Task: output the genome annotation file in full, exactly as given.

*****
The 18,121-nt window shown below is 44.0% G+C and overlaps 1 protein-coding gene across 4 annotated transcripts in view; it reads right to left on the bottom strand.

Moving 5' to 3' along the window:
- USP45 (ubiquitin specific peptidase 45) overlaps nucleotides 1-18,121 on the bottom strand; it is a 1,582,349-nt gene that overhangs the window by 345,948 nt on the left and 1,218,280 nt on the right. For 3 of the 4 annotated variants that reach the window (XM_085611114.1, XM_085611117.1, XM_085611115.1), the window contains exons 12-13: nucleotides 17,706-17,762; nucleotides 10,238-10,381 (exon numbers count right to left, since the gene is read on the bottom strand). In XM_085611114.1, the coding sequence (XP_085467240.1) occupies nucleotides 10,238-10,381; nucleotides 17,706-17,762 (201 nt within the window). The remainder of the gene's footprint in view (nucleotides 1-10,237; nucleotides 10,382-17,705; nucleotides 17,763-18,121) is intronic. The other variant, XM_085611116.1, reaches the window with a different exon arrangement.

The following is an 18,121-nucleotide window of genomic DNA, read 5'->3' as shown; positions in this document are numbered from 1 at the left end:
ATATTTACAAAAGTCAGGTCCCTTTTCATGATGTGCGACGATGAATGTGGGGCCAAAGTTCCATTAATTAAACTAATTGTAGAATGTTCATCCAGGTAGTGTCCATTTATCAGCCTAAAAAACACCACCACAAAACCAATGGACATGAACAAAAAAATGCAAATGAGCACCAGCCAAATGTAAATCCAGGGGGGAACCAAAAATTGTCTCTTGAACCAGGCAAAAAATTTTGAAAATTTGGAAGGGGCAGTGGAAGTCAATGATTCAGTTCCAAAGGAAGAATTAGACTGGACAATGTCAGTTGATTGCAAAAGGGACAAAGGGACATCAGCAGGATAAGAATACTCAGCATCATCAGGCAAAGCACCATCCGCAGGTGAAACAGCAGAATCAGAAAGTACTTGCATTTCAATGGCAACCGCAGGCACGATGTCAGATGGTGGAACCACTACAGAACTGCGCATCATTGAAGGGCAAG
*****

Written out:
The 18,121-nt window shown below is 44.0% G+C and overlaps 1 protein-coding gene across 4 annotated transcripts in view; it reads right to left on the bottom strand.

Moving 5' to 3' along the window:
- USP45 (ubiquitin specific peptidase 45) overlaps nucleotides 1-18,121 on the bottom strand; it is a 1,582,349-nt gene that overhangs the window by 345,948 nt on the left and 1,218,280 nt on the right. For 3 of the 4 annotated variants that reach the window (XM_085611114.1, XM_085611117.1, XM_085611115.1), the window contains exons 12-13: nucleotides 17,706-17,762; nucleotides 10,238-10,381 (exon numbers count right to left, since the gene is read on the bottom strand). In XM_085611114.1, the coding sequence (XP_085467240.1) occupies nucleotides 10,238-10,381; nucleotides 17,706-17,762 (201 nt within the window). The remainder of the gene's footprint in view (nucleotides 1-10,237; nucleotides 10,382-17,705; nucleotides 17,763-18,121) is intronic. The other variant, XM_085611116.1, reaches the window with a different exon arrangement.

The following is an 18,121-nucleotide window of genomic DNA, read 5'->3' as shown; positions in this document are numbered from 1 at the left end:
ATATTTACAAAAGTCAGGTCCCTTTTCATGATGTGCGACGATGAATGTGGGGCCAAAGTTCCATTAATTAAACTAATTGTAGAATGTTCATCCAGGTAGTGTCCATTTATCAGCCTAAAAAACACCACCACAAAACCAATGGACATGAACAAAAAAATGCAAATGAGCACCAGCCAAATGTAAATCCAGGGGGGAACCAAAAATTGTCTCTTGAACCAGGCAAAAAATTTTGAAAATTTGGAAGGGGCAGTGGAAGTCAATGATTCAGTTCCAAAGGAAGAATTAGACTGGACAATGTCAGTTGATTGCAAAAGGGACAAAGGGACATCAGCAGGATAAGAATACTCAGCATCATCAGGCAAAGCACCATCCGCAGGTGAAACAGCAGAATCAGAAAGTACTTGCATTTCAATGGCAACCGCAGGCACGATGTCAGATGGTGGAACCACTACAGAACTGCGCATCATTGAAGGGCAAG